It may surprise you to learn that if you have rheumatoid arthritis (RA), you’re at an increased risk for ear problems – in particular, hearing loss and autoimmune ear disease. This is because RA affects the tiny bones, joints and cartilage in the inner ear.
What the Studies Show
A 2006 article published in the Arthritis Foundation was first to identify this link, but other studies have provided further evidence of the connection.
A statement by authors reads: “Patients with RA are at higher risk of hearing impairment compared to healthy subjects in their course of the disease. The hearing impairment in RA seems to be a multifactorial condition. However, the mechanisms of injury, as well as the relative risk factors, are not completely clear.”
About one percent of the general population experiences RA, and around 75 percent of these people have sensorineural hearing loss (hearing loss caused by nerve damage).
The Paradox of Treating RA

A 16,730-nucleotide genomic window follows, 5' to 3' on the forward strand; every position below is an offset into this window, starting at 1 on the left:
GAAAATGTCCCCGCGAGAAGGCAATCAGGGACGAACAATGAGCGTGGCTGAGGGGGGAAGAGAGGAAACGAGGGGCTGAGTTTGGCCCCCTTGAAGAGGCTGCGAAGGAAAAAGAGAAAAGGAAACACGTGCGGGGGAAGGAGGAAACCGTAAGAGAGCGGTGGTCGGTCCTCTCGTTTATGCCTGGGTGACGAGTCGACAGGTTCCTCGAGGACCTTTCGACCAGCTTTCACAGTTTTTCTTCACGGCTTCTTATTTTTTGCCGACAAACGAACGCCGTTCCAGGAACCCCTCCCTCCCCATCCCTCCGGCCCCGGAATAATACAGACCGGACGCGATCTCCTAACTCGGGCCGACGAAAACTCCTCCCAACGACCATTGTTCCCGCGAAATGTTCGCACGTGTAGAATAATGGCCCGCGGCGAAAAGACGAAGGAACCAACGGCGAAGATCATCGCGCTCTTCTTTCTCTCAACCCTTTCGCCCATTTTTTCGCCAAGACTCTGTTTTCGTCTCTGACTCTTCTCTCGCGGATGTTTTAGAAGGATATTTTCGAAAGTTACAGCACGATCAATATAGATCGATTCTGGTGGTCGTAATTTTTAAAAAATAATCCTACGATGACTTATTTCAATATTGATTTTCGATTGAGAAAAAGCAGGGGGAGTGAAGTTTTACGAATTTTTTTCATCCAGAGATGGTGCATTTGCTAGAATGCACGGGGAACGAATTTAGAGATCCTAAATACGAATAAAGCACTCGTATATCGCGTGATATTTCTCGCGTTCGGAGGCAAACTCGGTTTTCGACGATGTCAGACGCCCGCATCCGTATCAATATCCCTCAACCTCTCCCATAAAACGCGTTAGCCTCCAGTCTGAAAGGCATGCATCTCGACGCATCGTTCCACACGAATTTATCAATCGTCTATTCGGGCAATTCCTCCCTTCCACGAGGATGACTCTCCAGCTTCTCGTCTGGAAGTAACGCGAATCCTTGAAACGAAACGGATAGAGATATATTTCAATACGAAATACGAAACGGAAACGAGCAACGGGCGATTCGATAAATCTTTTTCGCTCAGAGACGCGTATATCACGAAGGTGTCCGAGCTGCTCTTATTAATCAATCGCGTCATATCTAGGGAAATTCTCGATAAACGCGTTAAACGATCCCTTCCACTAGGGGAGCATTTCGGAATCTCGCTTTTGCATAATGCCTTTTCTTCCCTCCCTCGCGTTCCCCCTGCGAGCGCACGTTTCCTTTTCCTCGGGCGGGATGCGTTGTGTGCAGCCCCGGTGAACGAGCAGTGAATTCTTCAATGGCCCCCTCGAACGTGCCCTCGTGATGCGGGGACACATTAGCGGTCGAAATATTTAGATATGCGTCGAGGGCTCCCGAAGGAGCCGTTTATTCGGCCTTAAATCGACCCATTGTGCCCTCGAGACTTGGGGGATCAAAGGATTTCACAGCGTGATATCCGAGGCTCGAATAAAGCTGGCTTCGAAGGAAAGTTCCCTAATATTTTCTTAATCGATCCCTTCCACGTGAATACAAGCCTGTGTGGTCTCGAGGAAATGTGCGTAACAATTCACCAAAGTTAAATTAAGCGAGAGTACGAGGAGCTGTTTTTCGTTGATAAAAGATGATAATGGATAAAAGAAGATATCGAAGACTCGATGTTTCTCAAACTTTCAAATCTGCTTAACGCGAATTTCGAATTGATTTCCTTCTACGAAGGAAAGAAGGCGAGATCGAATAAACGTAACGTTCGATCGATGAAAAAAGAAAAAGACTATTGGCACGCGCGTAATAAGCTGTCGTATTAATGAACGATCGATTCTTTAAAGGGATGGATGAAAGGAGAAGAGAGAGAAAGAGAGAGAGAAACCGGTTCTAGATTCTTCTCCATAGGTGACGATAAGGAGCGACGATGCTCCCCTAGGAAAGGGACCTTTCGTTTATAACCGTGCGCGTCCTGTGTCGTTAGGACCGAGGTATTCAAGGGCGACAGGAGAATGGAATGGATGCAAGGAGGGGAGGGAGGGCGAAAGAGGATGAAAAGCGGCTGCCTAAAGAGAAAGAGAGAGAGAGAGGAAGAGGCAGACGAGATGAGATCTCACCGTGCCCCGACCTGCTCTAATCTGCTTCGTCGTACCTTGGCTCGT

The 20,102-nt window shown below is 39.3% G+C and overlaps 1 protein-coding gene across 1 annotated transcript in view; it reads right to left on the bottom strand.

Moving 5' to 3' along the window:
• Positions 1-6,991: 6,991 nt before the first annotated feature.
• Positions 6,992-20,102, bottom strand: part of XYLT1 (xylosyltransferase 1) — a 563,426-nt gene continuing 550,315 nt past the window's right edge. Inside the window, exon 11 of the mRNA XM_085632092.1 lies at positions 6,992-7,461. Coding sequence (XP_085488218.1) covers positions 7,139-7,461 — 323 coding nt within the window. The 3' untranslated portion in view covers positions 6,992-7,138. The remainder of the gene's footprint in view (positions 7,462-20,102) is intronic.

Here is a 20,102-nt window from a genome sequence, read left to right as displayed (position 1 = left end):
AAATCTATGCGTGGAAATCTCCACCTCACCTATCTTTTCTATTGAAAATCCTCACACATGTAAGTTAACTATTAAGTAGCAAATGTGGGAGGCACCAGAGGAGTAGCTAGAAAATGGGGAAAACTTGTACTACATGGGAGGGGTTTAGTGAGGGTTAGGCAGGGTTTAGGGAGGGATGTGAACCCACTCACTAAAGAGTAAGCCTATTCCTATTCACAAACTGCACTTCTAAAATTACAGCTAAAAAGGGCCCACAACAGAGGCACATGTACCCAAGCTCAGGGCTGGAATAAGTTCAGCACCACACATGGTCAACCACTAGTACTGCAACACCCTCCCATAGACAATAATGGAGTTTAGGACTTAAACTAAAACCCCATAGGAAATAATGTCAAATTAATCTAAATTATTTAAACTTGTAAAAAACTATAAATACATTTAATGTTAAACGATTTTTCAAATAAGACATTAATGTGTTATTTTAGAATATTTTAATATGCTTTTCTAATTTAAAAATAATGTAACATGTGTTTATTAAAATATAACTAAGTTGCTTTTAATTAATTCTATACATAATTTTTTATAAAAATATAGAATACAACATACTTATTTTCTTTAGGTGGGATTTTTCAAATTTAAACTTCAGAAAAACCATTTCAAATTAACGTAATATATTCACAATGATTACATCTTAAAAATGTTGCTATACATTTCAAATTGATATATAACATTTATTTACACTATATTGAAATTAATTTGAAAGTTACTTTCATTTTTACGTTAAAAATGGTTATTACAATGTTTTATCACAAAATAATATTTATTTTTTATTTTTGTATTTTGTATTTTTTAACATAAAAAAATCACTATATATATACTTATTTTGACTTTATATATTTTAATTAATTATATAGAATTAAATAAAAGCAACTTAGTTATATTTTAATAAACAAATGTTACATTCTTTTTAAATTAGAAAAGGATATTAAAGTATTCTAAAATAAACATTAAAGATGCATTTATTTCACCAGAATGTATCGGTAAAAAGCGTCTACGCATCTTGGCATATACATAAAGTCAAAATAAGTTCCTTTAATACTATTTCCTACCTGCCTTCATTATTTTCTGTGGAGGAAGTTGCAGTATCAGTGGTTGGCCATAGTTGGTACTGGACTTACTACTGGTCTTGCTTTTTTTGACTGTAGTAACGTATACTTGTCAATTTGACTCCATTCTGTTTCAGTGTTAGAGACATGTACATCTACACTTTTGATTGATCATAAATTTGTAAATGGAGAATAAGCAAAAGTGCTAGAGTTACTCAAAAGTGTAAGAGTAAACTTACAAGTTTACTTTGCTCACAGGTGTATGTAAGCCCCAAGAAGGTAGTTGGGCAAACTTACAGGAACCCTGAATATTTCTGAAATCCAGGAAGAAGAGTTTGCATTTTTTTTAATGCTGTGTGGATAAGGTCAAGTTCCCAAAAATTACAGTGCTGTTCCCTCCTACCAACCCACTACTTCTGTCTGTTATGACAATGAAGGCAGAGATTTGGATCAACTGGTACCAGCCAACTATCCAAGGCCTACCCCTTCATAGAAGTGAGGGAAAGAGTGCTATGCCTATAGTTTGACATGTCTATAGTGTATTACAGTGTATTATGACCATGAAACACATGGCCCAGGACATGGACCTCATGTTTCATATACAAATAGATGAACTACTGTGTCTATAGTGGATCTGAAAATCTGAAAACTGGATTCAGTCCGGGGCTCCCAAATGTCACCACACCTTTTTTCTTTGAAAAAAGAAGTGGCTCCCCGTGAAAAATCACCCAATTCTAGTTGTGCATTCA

Sensorineural hearing loss is typically treated with hearing aids, including for patients with RA. Sometimes treating RA alone helps alleviate hearing loss, but sometimes RA treatment causes further problems.
Another study, published in 2012 by the American Journal of Epidemiology, found that women who take ibuprofen or acetaminophen for two or more days per week (a common treatment for RA) are more likely to have hearing loss than those who rarely or never take these drugs.
This is because over-the-counter painkillers are shown to be ototoxic in large or continuous doses, meaning they cause nerve damage in the inner ears.
Uncertainty in the Research
While a number of studies have found a link between the two conditions, there is a discrepancy in the research. In 2006, the Mayo Clinic published an article stating there is no true link between RA and hearing loss, and that RA patients are simply more likely to perceive and report hearing loss than those without.
“I know I have to have some hearing loss. The constant ringing in my ears drives me insane,” said Chassy Wells of British Columbia, who experiences RA. “But my rheumatologist doesn’t think there’s a link.”
While much research has been conducted, there is still more to be done to further explore this link. If you have rheumatoid arthritis and feel that you experience hearing loss, it’s important to schedule a hearing test right away.
For more information or to schedule an appointment, call San Francisco Audiology today.